How The Church Aquired Its Name


Long before Newquay became famous as a seaside resort, the whole of this part of North Cornwall bore the name os St. Columb Major and St. Columb Minor. These, until recently were known as Higher and Lower St. Columb.

The church is named after St. Columba. It is not known, exactly who "St. Columba" was. She was certainly not the Columba of Iona, even though our church has a modern west window picturing that saint.

The legend of St. Columba is presrved in manuscript in the University Library of Cambridge. The manuscript states that she was the daughter of an Irish King, and that, In Order to escape marriage with a pagan prince, she took a ship to Cornwall. She arrived at Trevelgue head (porth Island) but unluckily, she had been followed by the Prince. He chased her through the forest which is now Porth Beach. The princess fled up the valley, past Rialton and Treloy until she was captured at Ruthvose, two miles south of St. Columb Major. The Prince cut of her head and where blood fell, a spring gushed forth and the water following the course of her flight, formed the unnamed river which emties itself at porth beach.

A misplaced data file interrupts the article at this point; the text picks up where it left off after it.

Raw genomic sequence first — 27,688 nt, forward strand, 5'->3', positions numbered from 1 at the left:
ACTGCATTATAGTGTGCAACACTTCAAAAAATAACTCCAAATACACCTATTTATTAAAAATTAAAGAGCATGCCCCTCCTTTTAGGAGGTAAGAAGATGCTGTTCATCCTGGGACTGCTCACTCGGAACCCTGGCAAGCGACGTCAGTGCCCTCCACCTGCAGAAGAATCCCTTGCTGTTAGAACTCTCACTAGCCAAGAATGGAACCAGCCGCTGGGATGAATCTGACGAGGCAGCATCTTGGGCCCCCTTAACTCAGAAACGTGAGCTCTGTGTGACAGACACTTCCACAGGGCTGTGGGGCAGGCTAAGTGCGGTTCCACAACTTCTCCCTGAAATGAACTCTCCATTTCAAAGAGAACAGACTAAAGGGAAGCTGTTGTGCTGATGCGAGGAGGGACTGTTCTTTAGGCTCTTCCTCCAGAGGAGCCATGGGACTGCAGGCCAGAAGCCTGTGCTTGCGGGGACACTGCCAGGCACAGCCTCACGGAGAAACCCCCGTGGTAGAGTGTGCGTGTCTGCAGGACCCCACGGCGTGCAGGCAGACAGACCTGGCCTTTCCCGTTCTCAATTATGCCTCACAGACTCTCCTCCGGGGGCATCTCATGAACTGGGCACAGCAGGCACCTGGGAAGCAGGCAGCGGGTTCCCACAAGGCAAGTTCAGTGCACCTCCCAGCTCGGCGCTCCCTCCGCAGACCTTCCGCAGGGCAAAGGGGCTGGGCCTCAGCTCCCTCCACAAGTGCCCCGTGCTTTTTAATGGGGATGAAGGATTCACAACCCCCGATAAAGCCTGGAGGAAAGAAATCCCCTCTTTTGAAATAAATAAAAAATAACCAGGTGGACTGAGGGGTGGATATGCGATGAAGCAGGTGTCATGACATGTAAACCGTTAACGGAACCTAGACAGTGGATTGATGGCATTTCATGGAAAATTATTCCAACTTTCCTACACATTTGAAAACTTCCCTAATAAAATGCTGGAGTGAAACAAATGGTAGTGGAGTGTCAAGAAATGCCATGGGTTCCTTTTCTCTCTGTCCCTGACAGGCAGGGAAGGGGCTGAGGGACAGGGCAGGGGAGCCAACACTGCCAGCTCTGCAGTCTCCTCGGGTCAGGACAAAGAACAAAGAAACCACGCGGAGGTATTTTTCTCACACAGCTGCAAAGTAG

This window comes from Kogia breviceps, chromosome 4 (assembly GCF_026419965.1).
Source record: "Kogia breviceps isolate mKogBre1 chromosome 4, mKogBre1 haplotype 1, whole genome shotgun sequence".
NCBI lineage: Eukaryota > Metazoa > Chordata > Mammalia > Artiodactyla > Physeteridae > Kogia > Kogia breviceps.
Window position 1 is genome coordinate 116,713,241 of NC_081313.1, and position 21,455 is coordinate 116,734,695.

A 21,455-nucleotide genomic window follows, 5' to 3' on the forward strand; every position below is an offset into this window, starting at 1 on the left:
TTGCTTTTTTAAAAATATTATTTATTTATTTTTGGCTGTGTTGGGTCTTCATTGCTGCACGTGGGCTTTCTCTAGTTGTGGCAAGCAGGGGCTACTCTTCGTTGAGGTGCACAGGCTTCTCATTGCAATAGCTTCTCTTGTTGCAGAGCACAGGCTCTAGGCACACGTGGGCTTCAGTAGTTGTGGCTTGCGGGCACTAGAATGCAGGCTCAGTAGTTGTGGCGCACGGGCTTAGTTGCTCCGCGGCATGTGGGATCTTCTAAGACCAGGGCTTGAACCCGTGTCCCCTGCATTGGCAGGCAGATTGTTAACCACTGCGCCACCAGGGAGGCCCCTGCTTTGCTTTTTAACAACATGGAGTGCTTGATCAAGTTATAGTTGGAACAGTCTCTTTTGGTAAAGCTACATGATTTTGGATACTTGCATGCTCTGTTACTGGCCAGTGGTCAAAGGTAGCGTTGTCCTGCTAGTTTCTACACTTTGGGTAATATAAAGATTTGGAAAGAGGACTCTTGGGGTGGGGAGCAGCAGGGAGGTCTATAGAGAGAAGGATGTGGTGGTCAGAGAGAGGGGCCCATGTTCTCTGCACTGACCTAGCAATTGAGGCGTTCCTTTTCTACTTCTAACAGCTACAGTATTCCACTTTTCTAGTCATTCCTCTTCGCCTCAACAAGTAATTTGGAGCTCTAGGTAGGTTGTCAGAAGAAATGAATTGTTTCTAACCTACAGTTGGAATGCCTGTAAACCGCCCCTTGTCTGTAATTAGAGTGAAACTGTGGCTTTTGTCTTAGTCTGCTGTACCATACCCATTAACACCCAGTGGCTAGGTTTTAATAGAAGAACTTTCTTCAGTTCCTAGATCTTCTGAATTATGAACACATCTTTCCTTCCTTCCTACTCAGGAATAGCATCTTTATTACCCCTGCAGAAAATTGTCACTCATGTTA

The site of the Parish Church is probably a very ancient pagan site. Here, long before the St.Columba legend, came the first Celtic missionaries who exorcised evil spirits and they probably erected the first Christian Church which would have been a rough wooden building.
This Church was replaced more than once, untill in about 1100 A.D. a Norman Church was built. It's outline has been traced from the present chancel step to about the position of the font at the West end of the Church, with North and South walls exactly were the nave arches stand today. Part of the original Norman foundations can be seen at the base of the pillars.